The Bits: Novigrad Photoessay Essay

For a while I’ve been toying with the idea of writing about my favourite virtual cities, inspired heavily by my love of Novigrad in The Witcher 3. Often cities in video games are reduced in size to make navigating them easier at the expense of believability. As I got lost looking for the barber’s, or somewhere to buy alchemy ingredients, I found myself marvelling at the size of Novigrad. It felt to me like a real city, not a digital approximation of one. And so I set out to create a visual essay on the city. However, I’ve ended up with too much to say (and show), and so I’m breaking my article down into districts of the Novigrad – of which there are several, each with its own distinct feel. Let’s begin in the slums of the city, The Bits.

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Map of Novigrad showing the various districts
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Welcome to The Bits

The Bits is the slums of Novigrad, home to the poor. Later in the game it becomes a hiding place for magical outcasts (such as Triss Merigold), who have lost their previous wealth, homes and freedom due to political tensions in the city.

Much of the commerce and market stalls depicted sell mainly food stuffs – even the poor need to eat, drink and be merry. Signage for these shops are plain and descriptive.
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The spine of the original settlement of Novigrad is still visible in some places, and the layering of architectural styles shows how the city has grown, and gives it a sense of history. The Bits features buildings that recall its name: mishmashes of various styles built on top each other, haphazardly expanded as needed. It’s easy to imagine large families squeezed into small or bizarrely shaped rooms, living in overcrowded accommodation.

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One man has had too much wine.

 

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Even the activities and clothing of the residents of the city varies district to district. We understand the social class of the people living here through these cues: clothes are frayed and dull in colour, labour is performed in the street, disabled beggars are left to fend for themselves. Even through the voices and accents of the various NPCs which populate these streets, we are shown, not told, that they are the poor, working underclass of the city.

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At the point in the game at which I took these photos, the violence that later scars the city has only just begun. This pyre and the bloody stocks remaining as foreshadowing (or a reminder, for the returning player) of the darkness on the narrative horizon of Novigrad.

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Despite a worsening political climate and deep poverty, there are still moments of joy and happiness in The Bits.
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The Eternal Fire in The Bits

In the exercise of documenting Novigrad, I became aware of the differences in how the Shrines to the Eternal Fire were used, perhaps showing some insight into attitudes towards religion in each district. Here we see two poor, working women listening to a Priest and praying. Note the grandeur of the shrine compared with the surrounding buildings.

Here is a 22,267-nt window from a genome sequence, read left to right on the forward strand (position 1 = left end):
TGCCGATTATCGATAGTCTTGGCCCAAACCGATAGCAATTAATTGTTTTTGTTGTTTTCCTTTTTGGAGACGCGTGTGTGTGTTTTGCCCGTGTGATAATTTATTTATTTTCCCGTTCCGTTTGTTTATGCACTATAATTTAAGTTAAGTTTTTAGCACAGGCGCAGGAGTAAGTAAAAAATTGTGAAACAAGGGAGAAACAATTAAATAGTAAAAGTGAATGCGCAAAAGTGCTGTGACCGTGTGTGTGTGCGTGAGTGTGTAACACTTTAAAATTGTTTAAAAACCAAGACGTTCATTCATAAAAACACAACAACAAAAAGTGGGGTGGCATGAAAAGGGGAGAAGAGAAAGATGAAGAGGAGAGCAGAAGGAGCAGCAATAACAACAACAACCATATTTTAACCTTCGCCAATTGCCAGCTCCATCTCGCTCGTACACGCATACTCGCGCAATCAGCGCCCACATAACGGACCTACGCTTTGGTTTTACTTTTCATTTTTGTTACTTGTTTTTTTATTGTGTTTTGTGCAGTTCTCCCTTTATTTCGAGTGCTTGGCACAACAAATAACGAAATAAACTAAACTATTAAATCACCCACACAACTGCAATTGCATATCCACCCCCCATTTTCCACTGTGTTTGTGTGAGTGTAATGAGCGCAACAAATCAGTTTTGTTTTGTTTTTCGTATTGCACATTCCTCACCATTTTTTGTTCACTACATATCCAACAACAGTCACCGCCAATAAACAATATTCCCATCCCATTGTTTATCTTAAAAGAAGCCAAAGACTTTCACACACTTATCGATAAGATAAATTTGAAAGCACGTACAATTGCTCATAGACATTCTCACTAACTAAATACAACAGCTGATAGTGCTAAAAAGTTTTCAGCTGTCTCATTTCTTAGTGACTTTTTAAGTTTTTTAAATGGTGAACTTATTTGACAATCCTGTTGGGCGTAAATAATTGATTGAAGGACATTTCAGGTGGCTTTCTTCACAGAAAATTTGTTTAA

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Heading further into The Bits the streets become narrower as the complicated mess of buildings looms up, blocking out the sun. It becomes easy to get lost in these parts of the district, and it’s no stretch to image these restricted alleys as providing plentiful opportunity for crime.

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Layering and multiple street levels reinforces the name “The Bits”

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As a result of the tall buildings and narrow streets, a sense of claustrophobia is felt – fitting for a place of generational and inescapable poverty. The district conveys the sense of dark and dampness, a reminder to the player of the horrendous living conditions of the Medieval era poor.

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Below is an example of what stands out to me as a bizarre piece of design planning from the devs. Geralt is standing on the edge of The Bits looking at neighbouring district Gildorf, the upper class district of the city. It seems like a poor thought out design that this neighbourhood would sit right next to one of the poorest areas. Of course, in many towns that expand over time, city planning does not always happen in a coordinated and logical way – sometimes settlements grow and expand organically, and a rich district ends up next to an impoverished one. However, considering the extreme wealth disparity in Medieval cities, and the inequality that exists in Novigrad, I find the proximity between the two districts unrealistic. Considering so much effort went into the world design of the rest of the city, it seems like a big oversight. I would have expected the elites of Novigrad to have at least built a wall between themselves and The Bits.

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Looking out of The Bits

 

 

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